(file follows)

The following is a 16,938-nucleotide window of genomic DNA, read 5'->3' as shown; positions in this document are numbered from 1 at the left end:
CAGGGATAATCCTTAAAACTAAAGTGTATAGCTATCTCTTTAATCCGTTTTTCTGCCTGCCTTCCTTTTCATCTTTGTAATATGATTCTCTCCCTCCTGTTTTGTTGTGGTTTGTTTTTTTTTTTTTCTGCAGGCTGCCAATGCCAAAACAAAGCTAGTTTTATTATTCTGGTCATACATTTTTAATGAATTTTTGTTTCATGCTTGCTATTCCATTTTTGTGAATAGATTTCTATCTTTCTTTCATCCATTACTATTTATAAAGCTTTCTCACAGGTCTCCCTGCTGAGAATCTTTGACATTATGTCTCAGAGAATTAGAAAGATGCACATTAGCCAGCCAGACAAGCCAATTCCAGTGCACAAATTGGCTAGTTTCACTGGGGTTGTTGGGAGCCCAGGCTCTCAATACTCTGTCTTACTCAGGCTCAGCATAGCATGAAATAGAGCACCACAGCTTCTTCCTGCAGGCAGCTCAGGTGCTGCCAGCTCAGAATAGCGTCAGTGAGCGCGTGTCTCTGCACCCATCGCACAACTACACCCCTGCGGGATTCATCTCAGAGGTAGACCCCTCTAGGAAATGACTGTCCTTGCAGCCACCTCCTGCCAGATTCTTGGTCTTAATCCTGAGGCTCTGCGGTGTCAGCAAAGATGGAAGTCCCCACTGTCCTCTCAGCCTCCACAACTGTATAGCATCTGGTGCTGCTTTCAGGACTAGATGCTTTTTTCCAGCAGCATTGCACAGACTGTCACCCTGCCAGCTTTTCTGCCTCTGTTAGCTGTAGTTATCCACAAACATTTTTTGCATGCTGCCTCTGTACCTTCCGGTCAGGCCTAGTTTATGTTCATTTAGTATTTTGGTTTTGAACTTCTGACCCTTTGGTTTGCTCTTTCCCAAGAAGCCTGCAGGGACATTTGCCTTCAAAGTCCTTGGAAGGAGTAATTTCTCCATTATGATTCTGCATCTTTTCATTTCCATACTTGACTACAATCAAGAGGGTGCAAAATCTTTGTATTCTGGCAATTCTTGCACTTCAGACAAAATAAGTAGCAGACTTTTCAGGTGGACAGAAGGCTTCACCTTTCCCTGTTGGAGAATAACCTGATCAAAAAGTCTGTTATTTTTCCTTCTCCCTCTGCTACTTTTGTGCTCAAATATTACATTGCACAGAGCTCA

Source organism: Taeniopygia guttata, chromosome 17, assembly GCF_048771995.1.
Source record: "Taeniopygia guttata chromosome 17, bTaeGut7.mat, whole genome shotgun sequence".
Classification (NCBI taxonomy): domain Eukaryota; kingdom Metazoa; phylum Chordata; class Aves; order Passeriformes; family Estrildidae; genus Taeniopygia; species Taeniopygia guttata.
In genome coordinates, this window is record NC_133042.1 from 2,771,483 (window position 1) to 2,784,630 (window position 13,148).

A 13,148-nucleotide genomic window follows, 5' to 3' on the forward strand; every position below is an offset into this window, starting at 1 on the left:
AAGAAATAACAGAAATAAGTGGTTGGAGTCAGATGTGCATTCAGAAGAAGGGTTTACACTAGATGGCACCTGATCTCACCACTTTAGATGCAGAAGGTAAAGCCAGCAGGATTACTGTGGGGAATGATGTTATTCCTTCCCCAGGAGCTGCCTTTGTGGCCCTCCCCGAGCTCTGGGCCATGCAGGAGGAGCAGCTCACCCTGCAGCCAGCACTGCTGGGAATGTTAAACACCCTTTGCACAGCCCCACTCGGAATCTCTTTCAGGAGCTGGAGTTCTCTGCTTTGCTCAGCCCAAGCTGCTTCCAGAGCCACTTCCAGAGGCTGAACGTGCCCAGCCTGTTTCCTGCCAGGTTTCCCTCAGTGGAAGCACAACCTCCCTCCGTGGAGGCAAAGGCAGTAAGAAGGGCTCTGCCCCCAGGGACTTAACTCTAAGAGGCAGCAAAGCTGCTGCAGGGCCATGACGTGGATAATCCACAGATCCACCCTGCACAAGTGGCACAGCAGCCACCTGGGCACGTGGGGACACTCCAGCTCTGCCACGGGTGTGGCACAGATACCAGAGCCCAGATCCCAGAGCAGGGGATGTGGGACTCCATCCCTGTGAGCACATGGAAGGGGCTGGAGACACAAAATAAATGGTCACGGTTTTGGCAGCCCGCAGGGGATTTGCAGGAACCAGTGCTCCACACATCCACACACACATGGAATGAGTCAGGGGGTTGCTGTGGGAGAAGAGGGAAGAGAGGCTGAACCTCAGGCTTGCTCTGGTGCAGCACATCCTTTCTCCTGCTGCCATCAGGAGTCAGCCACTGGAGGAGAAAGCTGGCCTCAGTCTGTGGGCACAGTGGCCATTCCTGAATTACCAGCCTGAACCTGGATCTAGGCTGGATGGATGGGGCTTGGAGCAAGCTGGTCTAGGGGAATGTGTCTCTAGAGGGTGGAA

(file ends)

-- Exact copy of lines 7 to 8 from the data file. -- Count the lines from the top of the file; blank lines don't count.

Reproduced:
A 13,148-nucleotide genomic window follows, 5' to 3' on the forward strand; every position below is an offset into this window, starting at 1 on the left:
AAGAAATAACAGAAATAAGTGGTTGGAGTCAGATGTGCATTCAGAAGAAGGGTTTACACTAGATGGCACCTGATCTCACCACTTTAGATGCAGAAGGTAAAGCCAGCAGGATTACTGTGGGGAATGATGTTATTCCTTCCCCAGGAGCTGCCTTTGTGGCCCTCCCCGAGCTCTGGGCCATGCAGGAGGAGCAGCTCACCCTGCAGCCAGCACTGCTGGGAATGTTAAACACCCTTTGCACAGCCCCACTCGGAATCTCTTTCAGGAGCTGGAGTTCTCTGCTTTGCTCAGCCCAAGCTGCTTCCAGAGCCACTTCCAGAGGCTGAACGTGCCCAGCCTGTTTCCTGCCAGGTTTCCCTCAGTGGAAGCACAACCTCCCTCCGTGGAGGCAAAGGCAGTAAGAAGGGCTCTGCCCCCAGGGACTTAACTCTAAGAGGCAGCAAAGCTGCTGCAGGGCCATGACGTGGATAATCCACAGATCCACCCTGCACAAGTGGCACAGCAGCCACCTGGGCACGTGGGGACACTCCAGCTCTGCCACGGGTGTGGCACAGATACCAGAGCCCAGATCCCAGAGCAGGGGATGTGGGACTCCATCCCTGTGAGCACATGGAAGGGGCTGGAGACACAAAATAAATGGTCACGGTTTTGGCAGCCCGCAGGGGATTTGCAGGAACCAGTGCTCCACACATCCACACACACATGGAATGAGTCAGGGGGTTGCTGTGGGAGAAGAGGGAAGAGAGGCTGAACCTCAGGCTTGCTCTGGTGCAGCACATCCTTTCTCCTGCTGCCATCAGGAGTCAGCCACTGGAGGAGAAAGCTGGCCTCAGTCTGTGGGCACAGTGGCCATTCCTGAATTACCAGCCTGAACCTGGATCTAGGCTGGATGGATGGGGCTTGGAGCAAGCTGGTCTAGGGGAATGTGTCTCTAGAGGGTGGAA